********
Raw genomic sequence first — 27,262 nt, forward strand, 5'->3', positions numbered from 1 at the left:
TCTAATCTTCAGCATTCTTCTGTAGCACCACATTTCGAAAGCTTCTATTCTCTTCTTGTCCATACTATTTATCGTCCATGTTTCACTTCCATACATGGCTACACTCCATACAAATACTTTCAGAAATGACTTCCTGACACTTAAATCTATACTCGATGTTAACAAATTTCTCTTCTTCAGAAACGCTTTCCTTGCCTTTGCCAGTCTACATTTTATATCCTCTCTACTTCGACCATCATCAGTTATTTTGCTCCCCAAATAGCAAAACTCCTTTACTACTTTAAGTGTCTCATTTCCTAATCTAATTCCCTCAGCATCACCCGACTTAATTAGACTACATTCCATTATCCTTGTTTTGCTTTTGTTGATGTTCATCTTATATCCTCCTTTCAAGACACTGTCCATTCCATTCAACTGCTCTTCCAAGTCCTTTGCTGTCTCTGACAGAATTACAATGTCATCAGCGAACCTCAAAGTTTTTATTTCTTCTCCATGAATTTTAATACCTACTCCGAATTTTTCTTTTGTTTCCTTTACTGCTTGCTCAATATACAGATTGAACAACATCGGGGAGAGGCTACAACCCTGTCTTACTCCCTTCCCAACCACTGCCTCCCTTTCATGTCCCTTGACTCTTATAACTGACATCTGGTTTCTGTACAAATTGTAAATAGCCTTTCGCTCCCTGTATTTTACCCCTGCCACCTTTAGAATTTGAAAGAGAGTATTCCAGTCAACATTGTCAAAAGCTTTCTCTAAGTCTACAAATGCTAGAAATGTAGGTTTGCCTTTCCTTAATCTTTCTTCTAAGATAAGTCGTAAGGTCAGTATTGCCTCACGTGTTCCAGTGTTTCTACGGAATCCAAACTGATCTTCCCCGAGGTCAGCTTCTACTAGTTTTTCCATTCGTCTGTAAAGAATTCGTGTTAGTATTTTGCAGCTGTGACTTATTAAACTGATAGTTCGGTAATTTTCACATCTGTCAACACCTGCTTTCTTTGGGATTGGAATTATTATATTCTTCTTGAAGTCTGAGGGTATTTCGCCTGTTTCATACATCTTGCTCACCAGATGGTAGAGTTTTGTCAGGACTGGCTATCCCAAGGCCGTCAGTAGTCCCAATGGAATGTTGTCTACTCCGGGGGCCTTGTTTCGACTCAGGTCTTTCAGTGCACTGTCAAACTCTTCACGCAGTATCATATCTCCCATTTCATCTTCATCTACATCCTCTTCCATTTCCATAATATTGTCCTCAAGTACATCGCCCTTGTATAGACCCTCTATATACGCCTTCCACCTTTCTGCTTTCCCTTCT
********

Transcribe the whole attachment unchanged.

Raw genomic sequence first — 27,262 nt, forward strand, 5'->3', positions numbered from 1 at the left:
TCTAATCTTCAGCATTCTTCTGTAGCACCACATTTCGAAAGCTTCTATTCTCTTCTTGTCCATACTATTTATCGTCCATGTTTCACTTCCATACATGGCTACACTCCATACAAATACTTTCAGAAATGACTTCCTGACACTTAAATCTATACTCGATGTTAACAAATTTCTCTTCTTCAGAAACGCTTTCCTTGCCTTTGCCAGTCTACATTTTATATCCTCTCTACTTCGACCATCATCAGTTATTTTGCTCCCCAAATAGCAAAACTCCTTTACTACTTTAAGTGTCTCATTTCCTAATCTAATTCCCTCAGCATCACCCGACTTAATTAGACTACATTCCATTATCCTTGTTTTGCTTTTGTTGATGTTCATCTTATATCCTCCTTTCAAGACACTGTCCATTCCATTCAACTGCTCTTCCAAGTCCTTTGCTGTCTCTGACAGAATTACAATGTCATCAGCGAACCTCAAAGTTTTTATTTCTTCTCCATGAATTTTAATACCTACTCCGAATTTTTCTTTTGTTTCCTTTACTGCTTGCTCAATATACAGATTGAACAACATCGGGGAGAGGCTACAACCCTGTCTTACTCCCTTCCCAACCACTGCCTCCCTTTCATGTCCCTTGACTCTTATAACTGACATCTGGTTTCTGTACAAATTGTAAATAGCCTTTCGCTCCCTGTATTTTACCCCTGCCACCTTTAGAATTTGAAAGAGAGTATTCCAGTCAACATTGTCAAAAGCTTTCTCTAAGTCTACAAATGCTAGAAATGTAGGTTTGCCTTTCCTTAATCTTTCTTCTAAGATAAGTCGTAAGGTCAGTATTGCCTCACGTGTTCCAGTGTTTCTACGGAATCCAAACTGATCTTCCCCGAGGTCAGCTTCTACTAGTTTTTCCATTCGTCTGTAAAGAATTCGTGTTAGTATTTTGCAGCTGTGACTTATTAAACTGATAGTTCGGTAATTTTCACATCTGTCAACACCTGCTTTCTTTGGGATTGGAATTATTATATTCTTCTTGAAGTCTGAGGGTATTTCGCCTGTTTCATACATCTTGCTCACCAGATGGTAGAGTTTTGTCAGGACTGGCTATCCCAAGGCCGTCAGTAGTCCCAATGGAATGTTGTCTACTCCGGGGGCCTTGTTTCGACTCAGGTCTTTCAGTGCACTGTCAAACTCTTCACGCAGTATCATATCTCCCATTTCATCTTCATCTACATCCTCTTCCATTTCCATAATATTGTCCTCAAGTACATCGCCCTTGTATAGACCCTCTATATACGCCTTCCACCTTTCTGCTTTCCCTTCT